We call those big jails "Penitentiaries," but we have forgotten that these are named for "Penitence." We need to change the name to "Revengaries," or change what we do there.

 

I've been hearing on the radio people talking about this current case - they're hoping for life in prison rather than for the so-called "death penalty." (There's that word penitence again - in penalty.) They hope that his punishment will be by way of felonies committed against him for years within the prison. They appear completely unaware that they are in favor of the commission of felonies - when it serves their purpose. (Revenge.) They have no interest in repentance, and they are by wish, felons themselves. What this man evidently did was horrible. What the Apostle Paul did before he was an apostle was also horrible. God's way is not our way. When he punishes, it is for a purpose - and it is not for the useless fun of revenge. (I know - the Old Testament - but that's not my God - that's a God described by a people in great trouble themselves.)

 

The Visit:

The Broadway Baptist Church of Escondido.

I expected this to be a large church - it was more like visiting the church on "Little House on the Prairie."

The little chapel would hold about a hundred - attendance was about 60.

 

For about 45 minutes, it was all singing. A guitarist led us - with a lovely girl that reminded me of our youngest, Sara, at the piano. She was tall and very quiet - and quite good at the piano. In this church, she needed to be able to play a little formal along with quite a lot a little bit jazzy. Nothing was load or boisterous - but we Mormons could have danced to it. (Not the Baptists - they leave the dancing to us.)

 

Some songs were sung from words printed in the program - others were projected up front. You donít need a big fancy church to have this capability.

 

One of the songs was, "I Come to the Garden Alone." I like this one.

 

Most of this meeting was informal in character. The song-leader/guitarist was dressed in Levi-type pants and short sleeved shirt. Many in the congregation, as I'm noticing is quite common, were senior citizens - possibly two thirds of them. I think I was greeted by nearly all of the 60.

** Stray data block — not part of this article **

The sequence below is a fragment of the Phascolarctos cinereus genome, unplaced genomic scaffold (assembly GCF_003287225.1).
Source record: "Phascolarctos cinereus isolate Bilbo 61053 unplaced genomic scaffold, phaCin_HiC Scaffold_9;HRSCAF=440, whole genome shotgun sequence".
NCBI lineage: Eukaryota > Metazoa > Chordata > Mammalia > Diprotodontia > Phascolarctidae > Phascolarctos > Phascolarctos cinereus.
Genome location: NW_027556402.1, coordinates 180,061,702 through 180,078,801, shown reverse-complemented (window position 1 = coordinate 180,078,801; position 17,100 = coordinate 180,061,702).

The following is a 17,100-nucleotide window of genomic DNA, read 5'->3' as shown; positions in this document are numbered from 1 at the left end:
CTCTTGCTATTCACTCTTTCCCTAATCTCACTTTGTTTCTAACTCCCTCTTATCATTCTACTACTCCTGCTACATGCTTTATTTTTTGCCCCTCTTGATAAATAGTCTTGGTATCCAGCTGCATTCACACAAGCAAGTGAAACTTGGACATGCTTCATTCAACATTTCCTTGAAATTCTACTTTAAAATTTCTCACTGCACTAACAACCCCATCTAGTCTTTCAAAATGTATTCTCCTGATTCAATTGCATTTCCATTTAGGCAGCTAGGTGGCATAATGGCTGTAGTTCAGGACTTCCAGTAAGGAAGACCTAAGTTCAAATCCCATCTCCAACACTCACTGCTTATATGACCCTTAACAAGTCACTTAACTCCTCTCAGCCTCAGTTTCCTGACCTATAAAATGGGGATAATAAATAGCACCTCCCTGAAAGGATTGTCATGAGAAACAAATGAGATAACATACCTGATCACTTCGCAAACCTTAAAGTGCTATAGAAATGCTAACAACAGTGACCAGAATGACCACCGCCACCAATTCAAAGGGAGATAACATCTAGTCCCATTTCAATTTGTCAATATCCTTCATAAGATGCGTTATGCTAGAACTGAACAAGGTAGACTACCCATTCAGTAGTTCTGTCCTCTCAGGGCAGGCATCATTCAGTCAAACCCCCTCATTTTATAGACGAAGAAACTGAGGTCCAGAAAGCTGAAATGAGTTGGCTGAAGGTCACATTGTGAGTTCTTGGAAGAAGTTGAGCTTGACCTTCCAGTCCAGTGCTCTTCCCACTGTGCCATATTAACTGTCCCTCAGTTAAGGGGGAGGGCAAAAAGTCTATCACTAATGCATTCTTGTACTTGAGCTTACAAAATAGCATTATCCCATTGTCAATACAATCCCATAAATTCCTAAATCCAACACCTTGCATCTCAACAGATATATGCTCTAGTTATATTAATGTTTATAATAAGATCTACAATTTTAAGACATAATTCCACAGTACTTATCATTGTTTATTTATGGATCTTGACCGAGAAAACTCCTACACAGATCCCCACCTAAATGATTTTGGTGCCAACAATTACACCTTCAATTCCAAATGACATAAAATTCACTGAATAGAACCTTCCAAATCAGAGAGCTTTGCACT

The Message:

 

"Two questions:""Are you in a rut?""Do you want out?"

 

"Stop waiting for ideal circumstances.""Take responsibility for your situation."

 

"Think: Who dug the rut?"

 

"Stop being concerned about what others will think.""Do it boldly and dramatically."

 

"Clarify your needs.""Write it out good."

 

"Be honest with yourself.""You gotta believe."(These two often contradict.)

 

"Do something about your rut today."

 

 

Some thoughts after coming home:

 

We all know the adage that if we give a man a fish, we feed him once, but if we teach him to fish, we feed him a lot.

 

If we get out of a rut, we get out of a rut, but if we repair a rut, many others also do not fall into it. We may stop smoking, but if we don't stop the selling of tobacco, many will smoke.

 

But again - principles that compete. Without the availability of the tobacco, agency for the choice is gone. We can't always be sure which path is best. The savior's plan appears very dangerous at times. This must be why the other plan was so attractive to so many - a safe plan, but, we think, with much less opportunity for growth. God's having selected these two speakers to present these two plans, in such an important meeting, I have to wonder if there is really only one plan - with two parts - that maybe this whole thing is going to be "inclusive," rather than "exclusive."

 

 

This was a "simple" group of people, appearing to care about one another - each knowing everyone. The minister greeted each one going out the door. He called me "Chuck," though I had not been introduced. (At least not while I was present.)

 

There was a man who wanted to know the year of the Model T hotrod. I told him 1923, and he was delighted, as he had been born in 1923. He said that my hotrod and he were the "Same Model." He also knew much about the real Model T. His grandfather had one - learned to drive it. Then when the Model A came out, his grandfather said, "I'm too old to learn how to shift that thing." So they found the best used Model T they could find, and he got him another one. I took this nice man for a hotrod ride that he's not likely to forget. (Safely - not too fast - just a little jazzy - as any self-respecting Baptist would like it.)

 

 

19 of 52Trip Around The Sun - The Broadway Baptist Church of Escondido